Laboratory spectrometers are great lumbering beasts, essentially tied to the bench and useless for slipping into an overnight bag and heading off for a spot of analytical field work. Thankfully researchers are working on changing all that, at least in the area of atomic spectroscopy.
Holger Schmidt of the University of California, Santa Cruz and Aaron Hawkins at Brigham Young University and their colleagues have found a way to build an atomic absorption spectrometer on a chip just a few centimetres across. I report on their work in more detail in the latest issue of SpectroscopyNOW.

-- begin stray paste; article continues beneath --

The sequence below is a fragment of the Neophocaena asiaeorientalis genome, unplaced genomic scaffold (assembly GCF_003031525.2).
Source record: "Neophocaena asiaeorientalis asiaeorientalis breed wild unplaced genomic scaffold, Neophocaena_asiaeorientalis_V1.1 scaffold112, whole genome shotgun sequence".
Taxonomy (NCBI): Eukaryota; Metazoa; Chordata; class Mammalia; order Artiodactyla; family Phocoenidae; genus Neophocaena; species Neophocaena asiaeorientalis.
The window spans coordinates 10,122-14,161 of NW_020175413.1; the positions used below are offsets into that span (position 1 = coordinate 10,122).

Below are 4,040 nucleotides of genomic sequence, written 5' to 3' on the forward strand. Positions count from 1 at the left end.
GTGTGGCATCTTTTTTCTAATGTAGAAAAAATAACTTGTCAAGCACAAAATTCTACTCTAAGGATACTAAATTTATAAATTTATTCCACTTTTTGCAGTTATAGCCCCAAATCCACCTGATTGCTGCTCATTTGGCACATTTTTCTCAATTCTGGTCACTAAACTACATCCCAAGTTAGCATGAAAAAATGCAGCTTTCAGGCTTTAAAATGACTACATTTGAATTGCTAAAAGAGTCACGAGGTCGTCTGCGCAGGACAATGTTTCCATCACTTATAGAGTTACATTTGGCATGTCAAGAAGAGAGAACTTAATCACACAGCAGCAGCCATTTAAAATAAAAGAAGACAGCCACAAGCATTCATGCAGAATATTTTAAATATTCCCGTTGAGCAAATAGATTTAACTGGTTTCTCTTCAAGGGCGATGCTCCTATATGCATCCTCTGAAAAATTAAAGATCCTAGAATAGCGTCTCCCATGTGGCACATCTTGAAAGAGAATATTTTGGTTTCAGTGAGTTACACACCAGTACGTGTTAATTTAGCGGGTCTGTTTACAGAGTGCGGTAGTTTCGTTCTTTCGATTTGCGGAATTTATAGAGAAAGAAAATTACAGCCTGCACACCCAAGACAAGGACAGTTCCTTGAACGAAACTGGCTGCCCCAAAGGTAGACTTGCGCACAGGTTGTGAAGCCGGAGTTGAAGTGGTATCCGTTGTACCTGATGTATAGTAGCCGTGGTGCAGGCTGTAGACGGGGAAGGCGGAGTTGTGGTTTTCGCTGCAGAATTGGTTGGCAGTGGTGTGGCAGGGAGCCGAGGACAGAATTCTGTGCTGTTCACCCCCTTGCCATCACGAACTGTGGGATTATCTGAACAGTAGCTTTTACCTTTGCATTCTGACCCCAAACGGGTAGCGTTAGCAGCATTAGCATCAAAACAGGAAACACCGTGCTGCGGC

Schmidt told me that the new instrument could be used not only in gas sensors and other portable analytical devices but also to stabilize the frequency of lasers and even in the future world of quantum information processing, which will revolutionize computing and telecommunications.
“Frequency stabilization could be implemented within a couple of years,” he says, “while quantum communications applications are definitely further out, at least ten years, that work is in the fundamental science stage which makes it very exciting for us.”